SLU amends campus policy on sexual assault

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Focus is on concern for victims, increased awareness and deterrence

Over the summer months, campus is typically home to freshman orientations, summer classes and college co-eds lounging at SLU Ruba. While all of these held true, this summer campus was also home to the reshaping of the sexual assault policy.

The amended policy includes more specific definitions of sexual assault and consent, and relays information in a way that students can better understand the issue.

Statistics show that not only will 1 in 5 college students be sexually assaulted, but only 5 percent of sexual assaults on college campuses are reported, according to American Association of University Women. With this number in mind, Saint Louis University has updated their sexual assault policy.

Last spring, the U.S. Department of Education issued a “Dear Colleague” letter to every university in the country, asking schools to revisit their policies after deciding that more needs to be done to address situations regarding sexual assault on campuses. Prior to receiving the letter, plans were already in the works to revamp the policy at the SLU campus.

According to the director of affirmative action and co-chairwoman of the sexual assault working group, Jennifer Scheessele, SLU’s sexual assault policy already covered much of what was mentioned in the letter.

However, she said she and her colleagues felt that a more informative and clearer policy was in order, as well as one that promotes care and concern for the victims of sexual assault on campus.

As work went underway in revising SLU’s policy, Scheessele visited “hundreds of universities” to examine their policies. Scheessele said she had to remember that SLU was unique in that there is a “Jesuit mission” that fosters “care and concern for the whole person.”  With this in mind, she said she felt it important to “oversee the entire process with respect.”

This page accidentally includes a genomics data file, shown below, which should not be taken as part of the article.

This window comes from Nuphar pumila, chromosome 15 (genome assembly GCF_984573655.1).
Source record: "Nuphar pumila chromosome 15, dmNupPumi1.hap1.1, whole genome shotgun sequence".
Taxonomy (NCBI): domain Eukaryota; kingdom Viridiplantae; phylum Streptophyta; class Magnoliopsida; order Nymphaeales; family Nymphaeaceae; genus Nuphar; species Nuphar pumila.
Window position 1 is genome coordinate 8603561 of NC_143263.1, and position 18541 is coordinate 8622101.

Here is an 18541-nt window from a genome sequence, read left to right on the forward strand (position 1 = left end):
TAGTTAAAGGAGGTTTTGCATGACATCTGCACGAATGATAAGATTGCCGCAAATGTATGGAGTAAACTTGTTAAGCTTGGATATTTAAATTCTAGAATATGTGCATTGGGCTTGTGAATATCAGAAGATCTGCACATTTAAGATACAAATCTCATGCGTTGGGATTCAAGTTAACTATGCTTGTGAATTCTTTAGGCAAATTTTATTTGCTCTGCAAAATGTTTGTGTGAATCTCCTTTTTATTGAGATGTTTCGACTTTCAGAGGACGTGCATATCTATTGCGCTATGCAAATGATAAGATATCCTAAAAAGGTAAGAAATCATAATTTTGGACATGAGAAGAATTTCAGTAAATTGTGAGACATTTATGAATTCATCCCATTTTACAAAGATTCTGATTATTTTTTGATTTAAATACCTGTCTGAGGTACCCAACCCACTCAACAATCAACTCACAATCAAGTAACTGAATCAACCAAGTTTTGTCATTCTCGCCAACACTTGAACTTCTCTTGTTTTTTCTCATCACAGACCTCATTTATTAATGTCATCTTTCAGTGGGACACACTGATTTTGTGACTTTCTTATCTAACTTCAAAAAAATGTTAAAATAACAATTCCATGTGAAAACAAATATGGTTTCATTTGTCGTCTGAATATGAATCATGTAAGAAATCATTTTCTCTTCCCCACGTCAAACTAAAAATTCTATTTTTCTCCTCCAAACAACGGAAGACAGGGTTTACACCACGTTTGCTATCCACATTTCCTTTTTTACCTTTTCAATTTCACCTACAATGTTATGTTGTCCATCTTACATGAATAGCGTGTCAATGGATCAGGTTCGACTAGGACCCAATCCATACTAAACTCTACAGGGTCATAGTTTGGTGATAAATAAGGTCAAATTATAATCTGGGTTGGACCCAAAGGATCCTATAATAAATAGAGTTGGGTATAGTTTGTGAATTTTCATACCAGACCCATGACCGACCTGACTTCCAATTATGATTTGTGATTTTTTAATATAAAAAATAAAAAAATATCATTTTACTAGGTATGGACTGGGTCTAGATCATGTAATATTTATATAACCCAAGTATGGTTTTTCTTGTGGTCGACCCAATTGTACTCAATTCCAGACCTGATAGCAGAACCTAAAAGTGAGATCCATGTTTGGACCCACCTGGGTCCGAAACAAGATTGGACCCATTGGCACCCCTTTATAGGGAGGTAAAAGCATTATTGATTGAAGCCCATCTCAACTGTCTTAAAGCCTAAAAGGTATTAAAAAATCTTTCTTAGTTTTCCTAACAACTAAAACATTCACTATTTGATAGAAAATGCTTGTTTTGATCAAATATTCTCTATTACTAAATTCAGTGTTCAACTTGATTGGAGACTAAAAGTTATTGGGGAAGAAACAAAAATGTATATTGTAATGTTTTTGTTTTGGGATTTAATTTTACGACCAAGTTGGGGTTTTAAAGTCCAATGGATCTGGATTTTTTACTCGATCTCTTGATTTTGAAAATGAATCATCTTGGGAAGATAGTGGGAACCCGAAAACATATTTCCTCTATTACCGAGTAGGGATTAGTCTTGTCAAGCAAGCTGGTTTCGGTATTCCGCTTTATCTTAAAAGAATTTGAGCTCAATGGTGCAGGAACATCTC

“Nothing was wrong with the old policy,” Scheessele said. “It was just cut and dry in terms of reporting.”

As the team went about revising the policy, Scheessele said they felt it easier, and more effective, to “start over” and rebuild the policy. Scheessele said that the new policy provides more information than was in the original policy, and helps students understand what could happen if a sexual assault were to occur. The entire policy holds to a principle of respecting the victim and clearly stating the options one has when reporting a case of sexual assault, Scheesele said.

The director of student conduct and Scheessele’s co-chairwoman on the working group, Katherine Weathers, said that the most drastic change in the new policy is the “definition of consent.”  The new policy makes it clear that consent means “an affirmative from the receiving party”. The receiving party does not necessarily have to say “no” for a case to be considered sexual assault, and silence from the receiving party is not considered an affirmative. A verbal “yes” at every stage in the process of intimacy is necessary in order to avoid sexual assault, according to the policy.  Another important change to the policy an individual’s right to withdraw consent at any time.

Weathers said that while there was nothing fundamentally wrong with the former policy, it was time for a change because “we could do it better.”

“These cases are the most serious violations that we consider and we want to make sure we get it right,” Weathers said. “From the new policy comes a hope that more cases will be reported this year than in the past.”